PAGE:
Tuesday, May 8, 2018
A Mom's Encouraging Words
When you are a kid you don’t realize what a daunting task parenting is. Even as an expectant parent you have no clue what to anticipate. You may have baby sat for hours, read child development and parenting books, and baby-proofed the home, but no one tells you that these little people come into your life with personalities all their own and usually in direct opposition to your own.
I guess what got me thinking about this was a picture that popped up on my Facebook memories from a few years ago. In honor of Mother’s Day I had posted a picture of three-year-old me with a broken leg sitting on my mom’s lap as she adorned a classic late sixties beehive hairdo. Much older, I now stared into the eyes of the sometimes mischievous, demanding, know-it-all child and thought about how hard it would have been to be my mother. In this day and time, most people look back to their childhoods, and they are quick to point out what was done wrong on the parenting side of the relationship without considering the other side.
You see my perfect-looking mommy was only eighteen years my senior, making her about twenty-one at the time. I’m sure she had never anticipated taking her child to the hospital to get her leg set after my grandmother fell on me breaking it. I remember her being there as they set my leg. I remember her trying to make me comfortable in an itchy, hot, cast in the southern summertime before everyone had air conditioning.
I remember picking mulberries from the tree beside our house, playing in the sandbox, and walking to the corner store to buy Bugles— all things done when it was just the two of us.
I remember her making me banana sandwiches, her combing the tangles out of my curly hair, and her making me wear itchy, frilly dresses. I remember her reading books to me over and over again. I guess more importantly, I remember her saying, “You are smart like your daddy. You will do well in school.” I didn’t realize how much of a difference her words would make until I saw the movie, “The Help.”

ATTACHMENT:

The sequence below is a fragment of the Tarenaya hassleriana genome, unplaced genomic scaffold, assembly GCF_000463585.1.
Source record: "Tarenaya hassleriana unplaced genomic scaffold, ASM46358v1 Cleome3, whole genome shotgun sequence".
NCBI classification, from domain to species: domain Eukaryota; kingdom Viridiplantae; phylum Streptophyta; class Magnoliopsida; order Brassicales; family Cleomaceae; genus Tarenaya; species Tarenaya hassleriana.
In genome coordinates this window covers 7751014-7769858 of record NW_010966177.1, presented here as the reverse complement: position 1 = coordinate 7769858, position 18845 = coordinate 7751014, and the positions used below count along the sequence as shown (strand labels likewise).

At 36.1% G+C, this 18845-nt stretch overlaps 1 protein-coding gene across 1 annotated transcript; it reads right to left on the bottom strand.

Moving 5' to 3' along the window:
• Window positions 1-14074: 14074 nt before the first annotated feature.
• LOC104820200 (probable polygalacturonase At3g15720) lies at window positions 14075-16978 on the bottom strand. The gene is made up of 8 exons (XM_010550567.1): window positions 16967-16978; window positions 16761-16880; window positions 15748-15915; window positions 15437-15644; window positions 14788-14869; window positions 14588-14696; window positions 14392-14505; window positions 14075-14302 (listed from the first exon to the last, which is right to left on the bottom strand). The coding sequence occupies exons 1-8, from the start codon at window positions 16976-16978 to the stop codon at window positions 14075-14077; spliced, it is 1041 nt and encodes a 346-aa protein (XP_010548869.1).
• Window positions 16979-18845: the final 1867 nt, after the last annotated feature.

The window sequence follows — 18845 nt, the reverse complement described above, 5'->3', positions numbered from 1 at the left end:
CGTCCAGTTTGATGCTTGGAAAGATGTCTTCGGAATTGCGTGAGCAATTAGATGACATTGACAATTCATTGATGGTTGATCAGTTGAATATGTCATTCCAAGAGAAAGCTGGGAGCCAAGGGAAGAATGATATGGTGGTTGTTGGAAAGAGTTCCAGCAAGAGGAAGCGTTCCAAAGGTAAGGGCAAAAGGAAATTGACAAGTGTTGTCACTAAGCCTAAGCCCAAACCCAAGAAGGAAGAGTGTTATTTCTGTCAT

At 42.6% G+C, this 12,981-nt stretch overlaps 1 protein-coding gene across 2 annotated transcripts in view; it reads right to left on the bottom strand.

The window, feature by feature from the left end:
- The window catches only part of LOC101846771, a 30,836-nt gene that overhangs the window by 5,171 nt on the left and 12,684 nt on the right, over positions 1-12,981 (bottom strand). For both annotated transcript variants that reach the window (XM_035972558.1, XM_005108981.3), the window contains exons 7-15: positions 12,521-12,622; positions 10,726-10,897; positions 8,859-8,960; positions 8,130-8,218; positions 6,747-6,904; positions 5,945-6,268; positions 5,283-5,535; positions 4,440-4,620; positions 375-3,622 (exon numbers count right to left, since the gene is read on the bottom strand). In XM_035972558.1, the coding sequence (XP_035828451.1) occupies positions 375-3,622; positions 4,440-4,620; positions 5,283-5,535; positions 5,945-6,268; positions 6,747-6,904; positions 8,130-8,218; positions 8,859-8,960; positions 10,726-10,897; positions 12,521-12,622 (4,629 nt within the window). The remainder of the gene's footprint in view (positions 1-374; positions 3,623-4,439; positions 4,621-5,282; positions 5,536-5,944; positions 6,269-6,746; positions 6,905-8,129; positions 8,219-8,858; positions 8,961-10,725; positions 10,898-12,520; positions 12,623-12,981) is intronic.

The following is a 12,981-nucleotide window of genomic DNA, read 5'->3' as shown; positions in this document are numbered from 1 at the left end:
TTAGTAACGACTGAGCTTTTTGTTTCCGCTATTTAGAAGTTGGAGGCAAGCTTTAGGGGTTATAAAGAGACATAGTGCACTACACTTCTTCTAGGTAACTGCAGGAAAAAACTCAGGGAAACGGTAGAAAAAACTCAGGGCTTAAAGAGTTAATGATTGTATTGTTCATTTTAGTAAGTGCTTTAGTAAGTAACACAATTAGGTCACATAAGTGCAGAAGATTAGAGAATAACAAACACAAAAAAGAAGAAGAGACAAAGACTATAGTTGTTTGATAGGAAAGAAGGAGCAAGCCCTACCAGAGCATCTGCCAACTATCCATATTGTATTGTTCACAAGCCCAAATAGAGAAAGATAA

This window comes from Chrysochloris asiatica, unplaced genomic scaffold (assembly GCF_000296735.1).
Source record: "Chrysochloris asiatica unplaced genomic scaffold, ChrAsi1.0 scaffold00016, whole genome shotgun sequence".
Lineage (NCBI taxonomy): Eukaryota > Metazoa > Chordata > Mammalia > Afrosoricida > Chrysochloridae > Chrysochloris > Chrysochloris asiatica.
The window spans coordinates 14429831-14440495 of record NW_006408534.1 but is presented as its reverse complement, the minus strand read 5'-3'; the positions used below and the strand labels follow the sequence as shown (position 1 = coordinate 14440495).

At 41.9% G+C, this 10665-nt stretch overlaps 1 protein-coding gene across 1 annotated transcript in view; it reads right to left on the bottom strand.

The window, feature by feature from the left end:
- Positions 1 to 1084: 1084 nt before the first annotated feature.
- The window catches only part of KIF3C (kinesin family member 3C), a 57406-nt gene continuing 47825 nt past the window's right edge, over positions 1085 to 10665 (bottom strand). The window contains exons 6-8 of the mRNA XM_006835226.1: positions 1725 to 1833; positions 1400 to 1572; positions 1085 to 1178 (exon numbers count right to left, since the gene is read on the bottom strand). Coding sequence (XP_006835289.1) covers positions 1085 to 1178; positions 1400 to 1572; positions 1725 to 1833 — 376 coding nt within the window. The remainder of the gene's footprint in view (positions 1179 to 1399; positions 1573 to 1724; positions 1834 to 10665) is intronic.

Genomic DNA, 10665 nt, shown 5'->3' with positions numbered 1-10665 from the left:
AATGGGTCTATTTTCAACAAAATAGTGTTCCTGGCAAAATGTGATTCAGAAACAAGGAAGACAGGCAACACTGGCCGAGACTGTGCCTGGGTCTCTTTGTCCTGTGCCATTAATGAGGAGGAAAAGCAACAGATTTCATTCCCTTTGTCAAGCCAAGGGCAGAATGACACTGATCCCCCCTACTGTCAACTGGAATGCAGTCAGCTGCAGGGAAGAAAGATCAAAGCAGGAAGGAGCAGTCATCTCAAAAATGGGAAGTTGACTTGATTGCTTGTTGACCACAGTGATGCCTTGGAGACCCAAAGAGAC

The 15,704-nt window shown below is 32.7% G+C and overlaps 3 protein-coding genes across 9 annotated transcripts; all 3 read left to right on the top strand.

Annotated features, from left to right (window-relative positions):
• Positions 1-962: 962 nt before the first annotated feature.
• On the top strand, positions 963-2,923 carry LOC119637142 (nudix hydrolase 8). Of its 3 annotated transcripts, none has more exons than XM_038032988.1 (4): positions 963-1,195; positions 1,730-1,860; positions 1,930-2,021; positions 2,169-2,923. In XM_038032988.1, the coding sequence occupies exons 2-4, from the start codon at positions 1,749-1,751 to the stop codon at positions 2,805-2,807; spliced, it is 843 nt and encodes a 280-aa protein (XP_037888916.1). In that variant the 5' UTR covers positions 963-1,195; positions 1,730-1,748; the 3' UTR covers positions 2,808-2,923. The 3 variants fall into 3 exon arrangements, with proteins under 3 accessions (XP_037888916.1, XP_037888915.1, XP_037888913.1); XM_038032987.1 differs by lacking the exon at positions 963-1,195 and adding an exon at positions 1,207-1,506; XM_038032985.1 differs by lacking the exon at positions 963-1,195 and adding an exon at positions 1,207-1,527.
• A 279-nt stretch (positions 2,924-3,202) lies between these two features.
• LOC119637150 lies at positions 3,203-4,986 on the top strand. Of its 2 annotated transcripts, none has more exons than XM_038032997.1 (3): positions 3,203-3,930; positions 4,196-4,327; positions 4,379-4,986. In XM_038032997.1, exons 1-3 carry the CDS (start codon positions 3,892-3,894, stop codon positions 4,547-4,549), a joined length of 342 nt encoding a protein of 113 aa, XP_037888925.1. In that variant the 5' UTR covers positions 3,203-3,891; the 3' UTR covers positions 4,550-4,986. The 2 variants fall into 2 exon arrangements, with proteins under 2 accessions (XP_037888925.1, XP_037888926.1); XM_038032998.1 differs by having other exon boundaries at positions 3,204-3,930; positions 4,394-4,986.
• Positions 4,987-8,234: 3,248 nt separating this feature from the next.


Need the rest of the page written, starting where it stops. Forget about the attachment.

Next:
I was moved to tears in the theatre as I made the connection. The maid, Aibileen, tells the little girl time and again, “You is kind. You is smart, You is important.” As everyone else wiped a tear over the encouragement of the young girl, I sat thanking my mother for her shaping words.
Her words made a difference. I may be above some in intelligence, but I do know there are plenty that can outdo me in that area— that wasn’t the point. I can attest that there have been those times in my academic career and in life where I felt stretched beyond my ability, and I would hear her telling a very young me that I was smart and could do it. I used her words to push me beyond where I might have been tempted to stop.
This Mother’s Day I want to say thank you to my mother for her encouragement, and I also want to remind all those mothers out there how much power is conveyed in your words. I know in my own mothering I said many words I wish I could take back, plenty I would change, and some I held onto and never released. Instead of dwelling on a past we might have lived better, we can focus on today. We still have breath. I’m going to use mine this week to breathe life into my grown children with words of encouragement and give thanks to my encourager, my mom.
at May 08, 2018
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